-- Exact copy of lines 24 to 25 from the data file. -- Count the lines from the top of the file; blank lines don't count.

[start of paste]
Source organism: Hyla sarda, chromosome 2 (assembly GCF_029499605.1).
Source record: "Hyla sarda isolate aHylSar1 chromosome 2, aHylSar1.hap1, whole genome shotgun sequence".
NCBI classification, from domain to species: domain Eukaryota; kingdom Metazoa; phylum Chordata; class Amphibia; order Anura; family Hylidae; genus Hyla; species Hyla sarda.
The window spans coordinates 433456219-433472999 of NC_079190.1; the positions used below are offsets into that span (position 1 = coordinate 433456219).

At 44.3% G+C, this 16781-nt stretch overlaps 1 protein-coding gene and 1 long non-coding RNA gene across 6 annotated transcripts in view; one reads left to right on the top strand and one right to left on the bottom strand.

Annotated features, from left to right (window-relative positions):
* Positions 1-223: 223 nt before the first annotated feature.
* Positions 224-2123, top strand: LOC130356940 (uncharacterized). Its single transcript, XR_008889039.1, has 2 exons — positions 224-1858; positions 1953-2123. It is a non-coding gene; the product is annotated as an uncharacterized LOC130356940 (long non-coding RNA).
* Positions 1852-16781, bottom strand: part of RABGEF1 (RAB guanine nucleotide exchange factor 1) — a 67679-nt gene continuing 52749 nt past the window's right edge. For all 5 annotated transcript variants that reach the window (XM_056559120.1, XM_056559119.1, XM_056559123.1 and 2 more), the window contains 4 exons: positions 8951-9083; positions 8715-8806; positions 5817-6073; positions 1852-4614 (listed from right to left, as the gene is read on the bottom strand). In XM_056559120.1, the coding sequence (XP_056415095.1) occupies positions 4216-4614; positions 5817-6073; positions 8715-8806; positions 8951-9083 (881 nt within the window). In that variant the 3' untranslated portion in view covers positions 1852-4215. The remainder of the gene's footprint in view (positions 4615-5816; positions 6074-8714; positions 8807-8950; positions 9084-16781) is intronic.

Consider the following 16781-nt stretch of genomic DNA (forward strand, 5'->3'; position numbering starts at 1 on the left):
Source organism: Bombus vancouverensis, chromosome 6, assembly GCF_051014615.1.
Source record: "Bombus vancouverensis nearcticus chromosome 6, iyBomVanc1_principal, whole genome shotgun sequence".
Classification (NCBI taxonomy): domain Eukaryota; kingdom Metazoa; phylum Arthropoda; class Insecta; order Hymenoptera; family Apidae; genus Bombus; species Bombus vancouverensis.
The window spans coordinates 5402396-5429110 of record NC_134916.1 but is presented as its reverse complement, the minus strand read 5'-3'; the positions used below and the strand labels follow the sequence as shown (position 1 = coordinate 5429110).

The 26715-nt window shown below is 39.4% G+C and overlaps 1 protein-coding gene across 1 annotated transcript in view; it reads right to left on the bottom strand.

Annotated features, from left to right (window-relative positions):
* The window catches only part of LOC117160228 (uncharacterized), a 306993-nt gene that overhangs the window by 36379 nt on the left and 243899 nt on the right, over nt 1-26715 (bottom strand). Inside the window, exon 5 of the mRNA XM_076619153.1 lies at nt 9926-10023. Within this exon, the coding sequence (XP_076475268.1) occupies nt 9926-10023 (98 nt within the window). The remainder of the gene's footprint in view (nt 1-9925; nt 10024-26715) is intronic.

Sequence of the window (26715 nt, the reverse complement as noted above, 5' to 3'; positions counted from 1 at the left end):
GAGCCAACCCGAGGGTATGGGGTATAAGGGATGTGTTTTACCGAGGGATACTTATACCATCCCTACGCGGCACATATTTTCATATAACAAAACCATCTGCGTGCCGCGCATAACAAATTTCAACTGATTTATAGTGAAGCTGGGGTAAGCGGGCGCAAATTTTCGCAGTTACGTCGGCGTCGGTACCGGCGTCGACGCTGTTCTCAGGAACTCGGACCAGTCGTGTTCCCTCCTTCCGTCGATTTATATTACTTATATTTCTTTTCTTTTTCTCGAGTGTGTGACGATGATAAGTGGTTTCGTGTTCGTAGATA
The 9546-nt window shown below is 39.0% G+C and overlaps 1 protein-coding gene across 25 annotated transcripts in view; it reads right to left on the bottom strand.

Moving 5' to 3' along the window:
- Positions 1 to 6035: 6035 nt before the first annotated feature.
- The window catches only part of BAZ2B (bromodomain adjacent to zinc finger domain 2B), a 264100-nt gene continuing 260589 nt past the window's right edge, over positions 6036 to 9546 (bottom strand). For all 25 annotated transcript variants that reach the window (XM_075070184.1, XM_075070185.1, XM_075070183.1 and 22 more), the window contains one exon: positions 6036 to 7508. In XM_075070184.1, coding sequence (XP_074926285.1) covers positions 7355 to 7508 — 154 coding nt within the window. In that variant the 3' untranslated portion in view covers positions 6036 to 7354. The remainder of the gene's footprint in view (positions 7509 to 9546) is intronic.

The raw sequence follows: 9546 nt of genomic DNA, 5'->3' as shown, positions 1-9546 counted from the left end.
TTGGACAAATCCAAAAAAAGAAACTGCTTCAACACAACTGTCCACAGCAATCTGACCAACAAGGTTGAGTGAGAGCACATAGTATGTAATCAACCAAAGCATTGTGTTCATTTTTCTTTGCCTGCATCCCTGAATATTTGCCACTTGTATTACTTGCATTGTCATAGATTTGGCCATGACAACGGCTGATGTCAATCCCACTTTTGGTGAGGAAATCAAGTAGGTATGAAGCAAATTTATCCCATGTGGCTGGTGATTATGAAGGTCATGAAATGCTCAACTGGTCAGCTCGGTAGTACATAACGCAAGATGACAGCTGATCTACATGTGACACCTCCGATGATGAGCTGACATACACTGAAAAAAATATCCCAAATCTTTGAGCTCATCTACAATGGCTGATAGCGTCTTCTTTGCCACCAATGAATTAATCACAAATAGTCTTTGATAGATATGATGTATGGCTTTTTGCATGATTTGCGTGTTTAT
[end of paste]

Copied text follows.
The raw sequence follows: 9546 nt of genomic DNA, 5'->3' as shown, positions 1-9546 counted from the left end.
TTGGACAAATCCAAAAAAAGAAACTGCTTCAACACAACTGTCCACAGCAATCTGACCAACAAGGTTGAGTGAGAGCACATAGTATGTAATCAACCAAAGCATTGTGTTCATTTTTCTTTGCCTGCATCCCTGAATATTTGCCACTTGTATTACTTGCATTGTCATAGATTTGGCCATGACAACGGCTGATGTCAATCCCACTTTTGGTGAGGAAATCAAGTAGGTATGAAGCAAATTTATCCCATGTGGCTGGTGATTATGAAGGTCATGAAATGCTCAACTGGTCAGCTCGGTAGTACATAACGCAAGATGACAGCTGATCTACATGTGACACCTCCGATGATGAGCTGACATACACTGAAAAAAATATCCCAAATCTTTGAGCTCATCTACAATGGCTGATAGCGTCTTCTTTGCCACCAATGAATTAATCACAAATAGTCTTTGATAGATATGATGTATGGCTTTTTGCATGATTTGCGTGTTTAT